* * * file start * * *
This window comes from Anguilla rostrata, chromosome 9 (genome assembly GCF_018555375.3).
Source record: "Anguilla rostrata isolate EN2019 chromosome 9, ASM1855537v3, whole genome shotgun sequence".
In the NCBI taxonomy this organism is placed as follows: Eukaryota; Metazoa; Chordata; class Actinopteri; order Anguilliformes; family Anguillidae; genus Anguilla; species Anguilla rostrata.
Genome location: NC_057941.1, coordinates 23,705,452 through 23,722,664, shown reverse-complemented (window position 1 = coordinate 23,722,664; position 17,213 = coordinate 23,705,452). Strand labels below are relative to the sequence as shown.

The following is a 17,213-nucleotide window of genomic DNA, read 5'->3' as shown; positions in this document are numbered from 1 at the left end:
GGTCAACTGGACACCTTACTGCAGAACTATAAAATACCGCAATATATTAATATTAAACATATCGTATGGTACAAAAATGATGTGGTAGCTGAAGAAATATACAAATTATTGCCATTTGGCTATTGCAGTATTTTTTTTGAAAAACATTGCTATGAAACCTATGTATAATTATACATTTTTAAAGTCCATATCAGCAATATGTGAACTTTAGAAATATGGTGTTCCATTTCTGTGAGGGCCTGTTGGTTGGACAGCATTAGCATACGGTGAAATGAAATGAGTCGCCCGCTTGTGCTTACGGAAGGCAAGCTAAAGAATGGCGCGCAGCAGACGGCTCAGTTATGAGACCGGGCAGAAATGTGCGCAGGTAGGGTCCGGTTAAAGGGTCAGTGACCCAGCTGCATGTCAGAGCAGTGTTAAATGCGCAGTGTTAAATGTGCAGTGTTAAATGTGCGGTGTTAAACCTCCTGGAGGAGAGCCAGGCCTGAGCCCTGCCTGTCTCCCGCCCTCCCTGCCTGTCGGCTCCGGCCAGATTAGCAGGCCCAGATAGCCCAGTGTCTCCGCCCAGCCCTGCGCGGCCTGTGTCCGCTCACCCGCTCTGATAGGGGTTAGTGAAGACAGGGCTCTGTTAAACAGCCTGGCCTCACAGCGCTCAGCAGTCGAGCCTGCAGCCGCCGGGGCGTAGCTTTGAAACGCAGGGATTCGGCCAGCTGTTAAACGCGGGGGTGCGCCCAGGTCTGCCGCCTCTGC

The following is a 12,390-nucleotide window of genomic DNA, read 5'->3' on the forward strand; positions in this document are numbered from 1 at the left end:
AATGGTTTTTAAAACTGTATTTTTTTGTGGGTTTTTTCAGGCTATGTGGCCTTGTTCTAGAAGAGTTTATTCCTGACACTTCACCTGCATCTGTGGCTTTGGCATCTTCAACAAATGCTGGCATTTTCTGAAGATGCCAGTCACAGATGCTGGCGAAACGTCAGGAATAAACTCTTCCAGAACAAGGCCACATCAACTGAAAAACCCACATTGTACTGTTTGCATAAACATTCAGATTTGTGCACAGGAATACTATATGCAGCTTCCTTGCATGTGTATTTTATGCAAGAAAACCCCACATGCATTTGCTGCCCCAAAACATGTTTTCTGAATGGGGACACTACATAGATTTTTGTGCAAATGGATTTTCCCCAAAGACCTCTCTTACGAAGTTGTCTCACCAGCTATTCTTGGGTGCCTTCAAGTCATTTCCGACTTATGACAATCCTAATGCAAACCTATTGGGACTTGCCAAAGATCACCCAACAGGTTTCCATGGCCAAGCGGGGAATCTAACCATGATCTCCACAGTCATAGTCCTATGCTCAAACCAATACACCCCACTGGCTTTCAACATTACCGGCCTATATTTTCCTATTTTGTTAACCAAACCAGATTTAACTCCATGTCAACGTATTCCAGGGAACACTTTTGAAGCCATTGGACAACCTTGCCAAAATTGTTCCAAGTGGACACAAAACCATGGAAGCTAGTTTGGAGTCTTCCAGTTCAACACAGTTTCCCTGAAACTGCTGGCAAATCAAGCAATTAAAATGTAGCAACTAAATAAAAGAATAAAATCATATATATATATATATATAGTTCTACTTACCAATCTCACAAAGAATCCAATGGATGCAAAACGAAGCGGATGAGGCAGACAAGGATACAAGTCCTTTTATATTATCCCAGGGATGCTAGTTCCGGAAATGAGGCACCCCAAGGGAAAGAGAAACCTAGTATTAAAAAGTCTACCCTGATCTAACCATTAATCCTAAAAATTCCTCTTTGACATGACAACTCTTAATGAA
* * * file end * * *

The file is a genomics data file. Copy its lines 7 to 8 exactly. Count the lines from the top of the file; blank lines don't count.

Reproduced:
The following is a 12,390-nucleotide window of genomic DNA, read 5'->3' on the forward strand; positions in this document are numbered from 1 at the left end:
AATGGTTTTTAAAACTGTATTTTTTTGTGGGTTTTTTCAGGCTATGTGGCCTTGTTCTAGAAGAGTTTATTCCTGACACTTCACCTGCATCTGTGGCTTTGGCATCTTCAACAAATGCTGGCATTTTCTGAAGATGCCAGTCACAGATGCTGGCGAAACGTCAGGAATAAACTCTTCCAGAACAAGGCCACATCAACTGAAAAACCCACATTGTACTGTTTGCATAAACATTCAGATTTGTGCACAGGAATACTATATGCAGCTTCCTTGCATGTGTATTTTATGCAAGAAAACCCCACATGCATTTGCTGCCCCAAAACATGTTTTCTGAATGGGGACACTACATAGATTTTTGTGCAAATGGATTTTCCCCAAAGACCTCTCTTACGAAGTTGTCTCACCAGCTATTCTTGGGTGCCTTCAAGTCATTTCCGACTTATGACAATCCTAATGCAAACCTATTGGGACTTGCCAAAGATCACCCAACAGGTTTCCATGGCCAAGCGGGGAATCTAACCATGATCTCCACAGTCATAGTCCTATGCTCAAACCAATACACCCCACTGGCTTTCAACATTACCGGCCTATATTTTCCTATTTTGTTAACCAAACCAGATTTAACTCCATGTCAACGTATTCCAGGGAACACTTTTGAAGCCATTGGACAACCTTGCCAAAATTGTTCCAAGTGGACACAAAACCATGGAAGCTAGTTTGGAGTCTTCCAGTTCAACACAGTTTCCCTGAAACTGCTGGCAAATCAAGCAATTAAAATGTAGCAACTAAATAAAAGAATAAAATCATATATATATATATATATAGTTCTACTTACCAATCTCACAAAGAATCCAATGGATGCAAAACGAAGCGGATGAGGCAGACAAGGATACAAGTCCTTTTATATTATCCCAGGGATGCTAGTTCCGGAAATGAGGCACCCCAAGGGAAAGAGAAACCTAGTATTAAAAAGTCTACCCTGATCTAACCATTAATCCTAAAAATTCCTCTTTGACATGACAACTCTTAATGAA